Jesus was a man of fearless faith who stood tall in testing times. The contestants coming against him in the temple were the Pharisees, Sadducees and Herodians – each wanting to discredit Jesus. They came not with physical blows but with questions they hoped would expose him as a spiritual lightweight and disqualify him in the eyes of the public.
Next the Sadducees tried to floor Jesus with a question about marriage and resurrection. This was hypocritical since they didn’t believe in resurrection, but it was their sure-fire never fail question. It was based on the Law of Moses which taught care for a widow, where if one brother died, a living brother was obliged to marry her. Their example had a poor woman marrying seven brothers in succession as each died. Their question was whose wife would she be in heaven since she had been married to all seven. They intended this to reveal the idea of resurrection as nonsense. But Jesus fended off their best question pointing out they were mistaken about the scripture, about marriage, about heaven and about angels. The crowds were loving this contest and enjoyed seeing Jesus reveal the ignorance of the spiritual elite.
Next a top legal expert asked Jesus to identify the most important commandment. The answer to this was not controversial, but the expert got more than he bargained for when Jesus not only identified the top commandment, to love God, but also added the second greatest commandment for good measure, love your neighbour as yourself. Jesus was pointing out the failure of those who focused on loving God but neglected to love the people around them.
Having fended off all their attacking questions, Jesus asked them one of his own, Whose Son is the Messiah? They answer, the messiah was the Son of David. To which Jesus further asked, then why does David call this Son his Lord? It takes just a little background knowledge and consideration, but this question went to the core of who they thought the messiah was and to the identity of Jesus. Jesus was trying to get them to join the dots between his kingly entry to Jerusalem, his authority to cleanse the temple of money changers, the miracles of healing he was doing in the temple precincts and to realign their view of the messiah to realise the messiah they were expecting was standing right in front of them. If Jesus had messiah tattooed on his forehead his claim could not have been clearer. But rather than acknowledge who Jesus truly was, we read, "No one could say a word in reply, and from that day on no one dared to ask him any more questions.” (Matthew 22:46)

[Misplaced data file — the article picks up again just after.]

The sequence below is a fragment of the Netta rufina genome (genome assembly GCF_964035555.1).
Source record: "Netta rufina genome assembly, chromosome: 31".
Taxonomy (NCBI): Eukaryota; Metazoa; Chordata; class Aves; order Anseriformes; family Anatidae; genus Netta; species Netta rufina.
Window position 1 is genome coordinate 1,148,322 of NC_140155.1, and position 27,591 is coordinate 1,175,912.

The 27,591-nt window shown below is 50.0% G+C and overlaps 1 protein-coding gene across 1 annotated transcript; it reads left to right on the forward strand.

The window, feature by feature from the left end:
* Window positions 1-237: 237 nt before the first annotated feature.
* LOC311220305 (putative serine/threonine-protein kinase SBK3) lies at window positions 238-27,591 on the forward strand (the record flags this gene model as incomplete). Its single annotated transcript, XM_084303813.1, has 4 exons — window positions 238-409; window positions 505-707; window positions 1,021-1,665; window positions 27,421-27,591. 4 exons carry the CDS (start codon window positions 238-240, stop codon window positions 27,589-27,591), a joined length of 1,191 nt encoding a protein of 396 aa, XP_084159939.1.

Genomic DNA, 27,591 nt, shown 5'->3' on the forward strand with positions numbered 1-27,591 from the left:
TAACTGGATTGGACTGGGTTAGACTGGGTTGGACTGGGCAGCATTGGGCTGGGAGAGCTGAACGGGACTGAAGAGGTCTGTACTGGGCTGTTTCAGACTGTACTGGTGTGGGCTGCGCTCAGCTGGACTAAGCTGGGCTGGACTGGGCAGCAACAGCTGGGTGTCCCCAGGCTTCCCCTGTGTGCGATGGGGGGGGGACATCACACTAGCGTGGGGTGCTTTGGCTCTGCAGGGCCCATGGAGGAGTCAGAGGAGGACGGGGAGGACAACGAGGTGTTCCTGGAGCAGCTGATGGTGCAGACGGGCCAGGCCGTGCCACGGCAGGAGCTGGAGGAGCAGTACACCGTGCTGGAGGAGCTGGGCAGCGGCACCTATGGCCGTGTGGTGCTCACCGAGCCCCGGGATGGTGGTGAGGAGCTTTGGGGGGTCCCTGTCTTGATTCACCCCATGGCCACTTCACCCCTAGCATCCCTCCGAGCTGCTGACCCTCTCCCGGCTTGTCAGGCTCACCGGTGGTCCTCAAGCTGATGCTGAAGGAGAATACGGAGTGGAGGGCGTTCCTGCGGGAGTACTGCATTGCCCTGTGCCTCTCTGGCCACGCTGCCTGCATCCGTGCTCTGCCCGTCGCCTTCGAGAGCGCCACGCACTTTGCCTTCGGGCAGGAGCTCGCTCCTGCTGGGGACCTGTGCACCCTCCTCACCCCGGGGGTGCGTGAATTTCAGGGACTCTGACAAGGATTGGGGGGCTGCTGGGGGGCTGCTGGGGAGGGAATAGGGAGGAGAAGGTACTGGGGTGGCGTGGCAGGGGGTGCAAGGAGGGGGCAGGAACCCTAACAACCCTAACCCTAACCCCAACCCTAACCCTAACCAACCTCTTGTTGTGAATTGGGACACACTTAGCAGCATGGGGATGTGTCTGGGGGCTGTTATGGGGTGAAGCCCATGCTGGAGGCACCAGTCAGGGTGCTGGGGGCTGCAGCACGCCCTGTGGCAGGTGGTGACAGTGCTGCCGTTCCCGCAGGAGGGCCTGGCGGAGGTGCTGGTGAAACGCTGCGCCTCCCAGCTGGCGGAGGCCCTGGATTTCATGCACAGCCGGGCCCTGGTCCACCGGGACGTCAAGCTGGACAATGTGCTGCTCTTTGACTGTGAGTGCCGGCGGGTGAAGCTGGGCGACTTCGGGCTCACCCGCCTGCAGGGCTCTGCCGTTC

What difference does this make to us?
1) It confirms, in word and deed, Jesus was and is the Messiah. This can give us confidence and assurance- Jesus knew who he was, David’s Lord, the Messiah.
2) We see Jesus’ example of fearless faith, contending with the spiritual heavyweights of his day and emerging victorious. This can address our fears and encourage us to engage in spiritual conversations. Moses speaking to the people of Israel said, Be strong and courageous. Do not be afraid or terrified because of them, for the Lord your God goes with you; he will never leave you nor forsake you. (Deuteronomy 31:6)
Michael Harvey wrote, fear is anticipation of pain, but too often its bark is worse than its bite. Many of the things we fear don’t materialise or aren’t as bad as we imagined. Because God is with us, we can follow Jesus’ example of fearless faith.
What tricky faith question do you hope you are never asked?
What will you do to learn a good answer to this question so like Jesus you can speak with fearless faith?
Rev John Malcolm